Join the Chorus: Volunteers Needed for Large-Scale Monitoring of a Small-Scale Frog

By Kaitlyn Hall, Species At Risk Technician at Blazing Star Environmental

With the shortest days of winter behind us, biologists everywhere are itching to leave the office and return to the great outdoors. As the ice melts away, the first of the spring frogs, including the very small western chorus frog (WCF), will start calling. While rejoicing at hearing such a familiar sound, our team at Blazing Star Environmental will dust off our notebooks, sharpen our pencils, and pull on our rainboots to eagerly greet the frogs!

For the past two years, Blazing Star Environmental has partnered with Canadian Wildlife Service and Trent University to create a volunteer-based, long-term, range-wide monitoring program for the WCF. We are excited to announce that spring of 2020 is the launch of this program! Now you might ask, “Why put in such a large-scale effort for such a small-scale frog?”

Western Chorus frog_Scott Gillingwater (3).JPG

Western chorus frogs are about 1-4cm in size, and can be identified by three dark, sometimes broken, stripes down their back. They typically have a white upper-lip, and a dark stripe from the tip of the snout to the groin area. Photo credit: Scott Gillingwater.

Frogs are especially sensitive to the environment around them because they have very thin, absorbent skin. For this reason, they can indicate the health of an ecosystem. Unfortunately, the WCF is listed as threatened in Canada. Threats to the WCF include habitat loss and fragmentation, pollution (e.g. herbicides and road salt), and pathogens (e.g. Ranavirus). The purpose of this long-term monitoring program is to collect data that will allow the conservation community to quickly detect and respond to WCF range declines over time.

Habitat.jpg

This is an example of western chorus frog habitat. It may not look like much to you and I, but this species tends to be found in small, temporary (ephemeral or vernal) wetlands. Photo credit: Kaitlyn Hall.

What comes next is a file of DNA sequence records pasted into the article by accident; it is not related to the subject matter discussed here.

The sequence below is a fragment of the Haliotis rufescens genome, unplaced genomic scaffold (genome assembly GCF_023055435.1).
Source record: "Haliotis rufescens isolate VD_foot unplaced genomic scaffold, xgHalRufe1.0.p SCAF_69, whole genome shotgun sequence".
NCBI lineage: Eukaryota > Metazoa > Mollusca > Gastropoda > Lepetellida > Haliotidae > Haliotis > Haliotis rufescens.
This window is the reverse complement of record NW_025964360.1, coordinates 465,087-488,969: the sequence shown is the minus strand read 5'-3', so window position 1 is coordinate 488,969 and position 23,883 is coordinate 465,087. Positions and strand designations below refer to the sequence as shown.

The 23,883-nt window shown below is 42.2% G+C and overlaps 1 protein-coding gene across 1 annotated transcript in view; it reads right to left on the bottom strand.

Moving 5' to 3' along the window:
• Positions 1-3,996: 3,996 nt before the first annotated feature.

The success of this program will rely on a strong foundation of dedicated and passionate volunteers across the WCF range (see map). The total range of the WCF is approximately 170,990 km2 (COSEWIC, 2008)! Our small team is unable to survey this large area in the short WCF calling period. We need your help to conduct daytime call surveys for this long-term monitoring program!

WCF distribution.PNG

This map is from the WCF COSEWIC assessment and update status report (2008), and shows the western chorus frog range in Ontario. Note that there are many areas that would benefit from newer information. Join this initiative to have direct conservation impact through updating this data! 

As a volunteer, you will conduct short auditory surveys for WCF. You will be able to pick your preferred number of sites and your preferred travel distance. Our staff will provide training materials, the survey protocol, and site selection assistance, if needed. We will also alert you when WCF begin calling in your area.

We invite you to pull on your rainboots and leap into the 2020 field season by joining the chorus, and volunteering with the WCF long-term monitoring program! If you are interested in participating in this program and would like to learn more, email info@blazingstar.ca today!

#JoinTheChorus

Author Bio: Kaitlyn Hall

Kaitlyn Hall.jpg

Kaitlyn’s passion for wildlife led her to a career in herpetofauna conservation. She specializes in the inventory, monitoring, and recovery of species at risk reptiles in Ontario. She is currently a Species At Risk Technician at Blazing Star Environmental.